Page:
For the final exercise, trainees write the EW annex for the ground tactical plan for a hypothetical brigade-level or division-level operation. They brief the annex as if they were the unit's staff.

Warrant officer course: This is a more in-depth, 16-week version of the enlisted course.

Senior warrant officers' advanced course: A 10-week advanced course is offered for senior warrant officers, CW3s and CW4s, which would include a cyber operations block. These warrant officers would conduct some of the same roles as FA 29 officers at division or corps level, and assist them.

Officer course: A 13-week version of the enlisted course.

Senior leader's course: This eight-week version is in the works for battalion E-6s and brigade E-7s, with a pilot underway. The course is a requirement for promotion to master sergeant, Oatman said.

Answers by RallyPoint

Join trending discussions in the military's #1 professional community. See what members like yourself have to say from across the DoD.

More In News

Start your day with a roundup of top defense news.

VA Home Loan
Rates

Search By:

Product Options:
Zip Code:

News for your in-box

Sign up now for free Military Times E-Reports. Choose from Money and Education. Subscribers: log in for premium e-newsletters.


This Week's Army Times

This Week's Army Times

Many missions, fewer soldiers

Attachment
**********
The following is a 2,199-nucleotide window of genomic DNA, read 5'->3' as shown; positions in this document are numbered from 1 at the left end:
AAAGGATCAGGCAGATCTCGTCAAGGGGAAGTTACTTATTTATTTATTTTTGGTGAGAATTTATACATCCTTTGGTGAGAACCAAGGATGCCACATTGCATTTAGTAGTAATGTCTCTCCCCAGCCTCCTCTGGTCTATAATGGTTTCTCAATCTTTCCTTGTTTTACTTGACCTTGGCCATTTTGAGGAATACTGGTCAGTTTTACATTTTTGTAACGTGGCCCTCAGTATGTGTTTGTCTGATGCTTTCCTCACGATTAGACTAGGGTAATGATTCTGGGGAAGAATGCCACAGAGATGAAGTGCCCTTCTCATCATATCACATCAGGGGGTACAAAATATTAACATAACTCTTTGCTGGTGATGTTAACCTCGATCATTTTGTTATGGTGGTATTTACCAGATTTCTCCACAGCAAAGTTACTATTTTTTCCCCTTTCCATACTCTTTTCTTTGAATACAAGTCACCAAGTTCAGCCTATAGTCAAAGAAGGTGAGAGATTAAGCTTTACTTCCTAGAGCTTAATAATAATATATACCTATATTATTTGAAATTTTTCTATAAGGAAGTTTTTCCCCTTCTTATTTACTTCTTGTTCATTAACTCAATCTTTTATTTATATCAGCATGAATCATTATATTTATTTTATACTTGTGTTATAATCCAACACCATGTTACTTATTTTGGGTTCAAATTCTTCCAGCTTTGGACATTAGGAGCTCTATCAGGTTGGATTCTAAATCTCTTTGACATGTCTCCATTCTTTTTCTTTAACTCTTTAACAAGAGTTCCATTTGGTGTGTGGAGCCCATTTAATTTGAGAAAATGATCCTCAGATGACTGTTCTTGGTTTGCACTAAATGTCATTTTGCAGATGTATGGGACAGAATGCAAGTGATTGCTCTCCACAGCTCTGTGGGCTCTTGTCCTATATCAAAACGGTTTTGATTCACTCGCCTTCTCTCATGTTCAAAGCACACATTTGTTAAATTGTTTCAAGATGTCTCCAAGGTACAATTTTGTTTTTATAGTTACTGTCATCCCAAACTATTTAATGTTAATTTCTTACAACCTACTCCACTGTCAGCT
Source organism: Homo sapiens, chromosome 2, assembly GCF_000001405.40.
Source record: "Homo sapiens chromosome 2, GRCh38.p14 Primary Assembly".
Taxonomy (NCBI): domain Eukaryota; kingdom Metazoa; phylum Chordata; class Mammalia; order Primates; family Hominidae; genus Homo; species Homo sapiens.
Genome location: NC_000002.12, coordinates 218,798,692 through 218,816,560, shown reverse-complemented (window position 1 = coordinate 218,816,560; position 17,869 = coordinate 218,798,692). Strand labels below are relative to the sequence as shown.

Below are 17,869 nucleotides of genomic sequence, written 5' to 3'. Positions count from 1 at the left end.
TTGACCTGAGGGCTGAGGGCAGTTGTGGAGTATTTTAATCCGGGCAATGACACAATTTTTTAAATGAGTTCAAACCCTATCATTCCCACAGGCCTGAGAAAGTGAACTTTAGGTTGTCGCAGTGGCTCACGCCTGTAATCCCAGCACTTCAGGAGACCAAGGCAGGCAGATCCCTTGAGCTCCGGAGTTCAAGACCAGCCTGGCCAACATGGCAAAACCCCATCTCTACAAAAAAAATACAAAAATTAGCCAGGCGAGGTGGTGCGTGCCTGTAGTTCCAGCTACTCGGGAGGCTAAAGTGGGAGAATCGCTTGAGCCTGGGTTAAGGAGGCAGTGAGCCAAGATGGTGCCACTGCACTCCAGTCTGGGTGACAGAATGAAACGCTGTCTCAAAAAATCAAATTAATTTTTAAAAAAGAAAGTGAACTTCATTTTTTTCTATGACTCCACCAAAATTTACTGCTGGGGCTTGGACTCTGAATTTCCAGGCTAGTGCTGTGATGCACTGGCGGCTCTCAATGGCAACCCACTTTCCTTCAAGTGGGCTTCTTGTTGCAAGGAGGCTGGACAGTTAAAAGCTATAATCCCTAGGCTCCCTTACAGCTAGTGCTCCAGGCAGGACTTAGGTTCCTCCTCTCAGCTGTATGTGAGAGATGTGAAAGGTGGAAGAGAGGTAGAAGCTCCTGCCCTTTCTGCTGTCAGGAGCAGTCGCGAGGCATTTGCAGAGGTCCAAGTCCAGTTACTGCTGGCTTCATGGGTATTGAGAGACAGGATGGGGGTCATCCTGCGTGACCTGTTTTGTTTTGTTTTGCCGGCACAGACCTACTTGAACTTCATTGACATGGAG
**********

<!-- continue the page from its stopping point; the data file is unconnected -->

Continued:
Army chief talks new deployments; 'grave' readiness concern

Subscribe for Print or Digital delivery today!

Classifieds
MilitaryTimes Green Trusted Classifieds Looking to buy, sell and connect on Military Times?
Browse expanded listings across hundreds of military installations.
Faces of valorHonoring those who fought and died in Operations Iraqi Freedom and Enduring Freedom.
hall of valorThe Hall of Valor is a searchable database of valor award citations collected by Doug Sterner, a Vietnam veteran and Military Times contributing editor, and by Military Times staff.
Woman who cried rape
(3 replies)
   Last Post: TJMAC77SP
        May 3, 2014 1:32 PM
   Last Post: garhkal
        May 1, 2014 5:03 PM
Cliven Bundy
(45 replies)
   Last Post: Chief_KO
        Apr 26, 2014 9:49 AM
Handbooks

All you need to know about your military benefits.

Benefits handbook

Guard & Reserve All you need to know about the Guard & Reserve.

guard and reserve handbook